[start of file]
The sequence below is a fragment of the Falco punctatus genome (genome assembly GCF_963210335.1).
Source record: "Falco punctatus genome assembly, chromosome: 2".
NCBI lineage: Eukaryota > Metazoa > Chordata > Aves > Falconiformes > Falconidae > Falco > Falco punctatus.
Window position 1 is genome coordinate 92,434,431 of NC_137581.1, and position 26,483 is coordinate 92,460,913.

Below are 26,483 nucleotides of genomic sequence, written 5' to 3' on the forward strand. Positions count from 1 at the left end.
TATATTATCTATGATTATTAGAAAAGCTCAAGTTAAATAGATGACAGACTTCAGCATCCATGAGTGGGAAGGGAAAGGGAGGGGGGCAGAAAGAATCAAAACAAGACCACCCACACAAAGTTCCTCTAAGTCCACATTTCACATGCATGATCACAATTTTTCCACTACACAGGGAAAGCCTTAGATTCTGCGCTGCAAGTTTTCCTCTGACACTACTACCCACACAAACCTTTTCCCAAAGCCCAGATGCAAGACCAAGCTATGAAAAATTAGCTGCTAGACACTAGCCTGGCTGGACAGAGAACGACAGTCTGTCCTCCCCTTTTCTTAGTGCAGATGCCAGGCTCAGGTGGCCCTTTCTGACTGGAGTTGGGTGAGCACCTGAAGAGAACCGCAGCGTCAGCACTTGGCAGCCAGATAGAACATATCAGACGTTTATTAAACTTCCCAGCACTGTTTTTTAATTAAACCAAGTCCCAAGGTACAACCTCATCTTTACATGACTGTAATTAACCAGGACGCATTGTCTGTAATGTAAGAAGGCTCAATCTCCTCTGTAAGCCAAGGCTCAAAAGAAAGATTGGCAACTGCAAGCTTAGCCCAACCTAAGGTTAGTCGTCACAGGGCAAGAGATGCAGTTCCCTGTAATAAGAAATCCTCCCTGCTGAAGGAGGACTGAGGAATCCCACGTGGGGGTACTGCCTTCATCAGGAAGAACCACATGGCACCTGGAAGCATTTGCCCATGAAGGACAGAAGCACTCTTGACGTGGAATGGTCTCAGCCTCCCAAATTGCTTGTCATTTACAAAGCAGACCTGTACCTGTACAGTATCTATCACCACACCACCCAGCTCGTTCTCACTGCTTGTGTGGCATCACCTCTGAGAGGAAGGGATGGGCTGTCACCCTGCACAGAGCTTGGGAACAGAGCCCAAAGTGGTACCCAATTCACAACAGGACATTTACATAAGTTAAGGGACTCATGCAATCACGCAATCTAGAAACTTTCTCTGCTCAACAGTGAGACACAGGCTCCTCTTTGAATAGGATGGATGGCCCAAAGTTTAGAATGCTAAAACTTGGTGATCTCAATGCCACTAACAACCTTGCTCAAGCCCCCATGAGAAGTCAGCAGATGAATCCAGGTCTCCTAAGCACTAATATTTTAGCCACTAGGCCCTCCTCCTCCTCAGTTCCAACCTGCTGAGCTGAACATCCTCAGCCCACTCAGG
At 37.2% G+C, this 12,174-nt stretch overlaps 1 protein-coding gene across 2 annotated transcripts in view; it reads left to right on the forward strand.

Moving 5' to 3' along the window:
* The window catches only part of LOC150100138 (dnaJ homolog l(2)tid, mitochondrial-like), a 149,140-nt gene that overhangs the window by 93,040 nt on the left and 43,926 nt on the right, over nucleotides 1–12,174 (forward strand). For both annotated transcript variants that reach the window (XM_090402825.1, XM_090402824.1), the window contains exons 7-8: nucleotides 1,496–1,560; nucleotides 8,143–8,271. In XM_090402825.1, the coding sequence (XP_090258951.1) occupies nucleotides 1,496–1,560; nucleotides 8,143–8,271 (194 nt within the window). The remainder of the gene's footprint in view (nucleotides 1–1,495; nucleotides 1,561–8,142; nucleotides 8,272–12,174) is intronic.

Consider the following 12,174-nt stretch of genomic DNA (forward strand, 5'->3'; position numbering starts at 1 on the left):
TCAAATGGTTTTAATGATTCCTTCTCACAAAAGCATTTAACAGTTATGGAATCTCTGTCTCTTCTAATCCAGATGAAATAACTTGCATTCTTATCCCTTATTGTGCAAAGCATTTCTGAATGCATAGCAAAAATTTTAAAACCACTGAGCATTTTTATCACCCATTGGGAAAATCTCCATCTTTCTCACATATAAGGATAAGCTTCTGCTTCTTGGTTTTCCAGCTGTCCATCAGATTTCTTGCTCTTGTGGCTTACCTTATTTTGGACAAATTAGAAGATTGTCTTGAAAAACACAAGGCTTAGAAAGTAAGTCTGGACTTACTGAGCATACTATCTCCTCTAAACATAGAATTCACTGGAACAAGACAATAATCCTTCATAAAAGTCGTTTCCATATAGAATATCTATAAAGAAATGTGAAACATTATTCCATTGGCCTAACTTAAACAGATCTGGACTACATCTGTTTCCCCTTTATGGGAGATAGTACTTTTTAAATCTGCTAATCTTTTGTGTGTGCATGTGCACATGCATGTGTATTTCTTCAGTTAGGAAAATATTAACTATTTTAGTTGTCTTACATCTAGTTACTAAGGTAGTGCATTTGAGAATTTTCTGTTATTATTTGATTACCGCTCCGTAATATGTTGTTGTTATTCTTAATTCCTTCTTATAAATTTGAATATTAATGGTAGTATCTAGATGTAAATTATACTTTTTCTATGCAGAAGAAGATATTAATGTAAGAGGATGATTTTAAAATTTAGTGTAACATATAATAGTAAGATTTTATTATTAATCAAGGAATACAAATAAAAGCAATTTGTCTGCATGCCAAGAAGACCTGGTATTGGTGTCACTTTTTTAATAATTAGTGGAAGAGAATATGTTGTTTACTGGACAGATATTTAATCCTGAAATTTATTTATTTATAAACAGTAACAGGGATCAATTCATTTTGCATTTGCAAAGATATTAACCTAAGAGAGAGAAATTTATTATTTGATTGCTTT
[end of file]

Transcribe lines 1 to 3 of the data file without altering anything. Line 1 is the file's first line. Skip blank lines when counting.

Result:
The sequence below is a fragment of the Falco punctatus genome (genome assembly GCF_963210335.1).
Source record: "Falco punctatus genome assembly, chromosome: 2".
NCBI lineage: Eukaryota > Metazoa > Chordata > Aves > Falconiformes > Falconidae > Falco > Falco punctatus.